Membrane Protein Production in the Yeast P. pastoris

Hoor Ayub, Michelle Clare, Luke Broadbent, John Simms, Alan D Goddard, Alice J Rothnie, Roslyn M Bill

Research output: Chapter in Book/Report/Conference proceedingChapterpeer-review

1 Citation (Scopus)


The first crystal structures of recombinant mammalian membrane proteins were solved using high-quality protein that had been produced in yeast cells. One of these, the rat Kv1.2 voltage-gated potassium channel, was synthesized in Pichia pastoris. Since then, this yeast species has remained a consistently popular choice of host for synthesizing eukaryotic membrane proteins because it is quick, easy, and cheap to culture and is capable of posttranslational modification. Very recent structures of recombinant membrane proteins produced in P. pastoris include a series of X-ray crystallography structures of the human vitamin K epoxide reductase and a cryo-electron microscopy structure of the TMEM206 proton-activated chloride channel from pufferfish. P. pastoris has also been used to structurally and functionally characterize a range of membrane proteins including tetraspanins, aquaporins, and G protein-coupled receptors. This chapter provides an overview of the methodological approaches underpinning these successes. [Abstract copyright: © 2022. The Author(s), under exclusive license to Springer Science+Business Media, LLC, part of Springer Nature.]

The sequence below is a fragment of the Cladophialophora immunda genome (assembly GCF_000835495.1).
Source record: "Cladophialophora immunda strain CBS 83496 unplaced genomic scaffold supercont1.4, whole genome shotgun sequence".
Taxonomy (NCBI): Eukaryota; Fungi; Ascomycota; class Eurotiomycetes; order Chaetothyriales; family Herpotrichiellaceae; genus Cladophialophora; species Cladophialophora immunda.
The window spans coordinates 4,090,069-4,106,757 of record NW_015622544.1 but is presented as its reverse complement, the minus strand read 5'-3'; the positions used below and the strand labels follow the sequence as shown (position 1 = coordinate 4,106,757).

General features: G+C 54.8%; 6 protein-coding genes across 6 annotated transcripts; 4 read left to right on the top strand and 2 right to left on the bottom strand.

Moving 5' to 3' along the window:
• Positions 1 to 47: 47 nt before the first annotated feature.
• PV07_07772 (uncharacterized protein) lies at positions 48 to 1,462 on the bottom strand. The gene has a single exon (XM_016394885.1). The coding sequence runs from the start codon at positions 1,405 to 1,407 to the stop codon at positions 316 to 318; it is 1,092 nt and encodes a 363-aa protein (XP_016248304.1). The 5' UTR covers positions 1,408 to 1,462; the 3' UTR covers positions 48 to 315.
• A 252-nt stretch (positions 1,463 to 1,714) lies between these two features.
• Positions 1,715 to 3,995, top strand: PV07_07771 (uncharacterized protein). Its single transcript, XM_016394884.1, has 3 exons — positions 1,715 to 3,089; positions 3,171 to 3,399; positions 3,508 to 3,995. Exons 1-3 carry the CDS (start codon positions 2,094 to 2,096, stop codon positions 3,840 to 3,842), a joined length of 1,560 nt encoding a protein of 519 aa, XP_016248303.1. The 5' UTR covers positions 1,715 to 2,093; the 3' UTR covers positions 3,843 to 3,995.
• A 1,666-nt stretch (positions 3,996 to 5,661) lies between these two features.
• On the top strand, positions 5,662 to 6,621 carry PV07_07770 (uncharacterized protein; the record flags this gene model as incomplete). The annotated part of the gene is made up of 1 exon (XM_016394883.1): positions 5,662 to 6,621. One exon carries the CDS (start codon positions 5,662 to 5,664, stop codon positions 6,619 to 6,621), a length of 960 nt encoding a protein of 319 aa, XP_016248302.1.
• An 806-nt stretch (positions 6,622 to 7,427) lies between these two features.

Original languageEnglish
Title of host publicationHeterologous Expression of Membrane Proteins. Methods in Molecular Biology
Editors Isabelle Mus-Veteau
PublisherHumana Press
Number of pages13
ISBN (Electronic)978-1-0716-2368-8
ISBN (Print)978-1-0716-2367-1
Publication statusPublished - 1 Jul 2022

Publication series

NameMethods in molecular biology (Clifton, N.J.)
PublisherHumana Press
ISSN (Print)1064-3745


  • Komagataella pastoris
  • Cryoelectron Microscopy
  • Membrane Proteins - metabolism
  • Pichia - genetics - metabolism
  • Rats
  • Recombinant Proteins - chemistry
  • Animals
  • Methanol
  • Yeast
  • AOX1
  • Recombinant membrane protein


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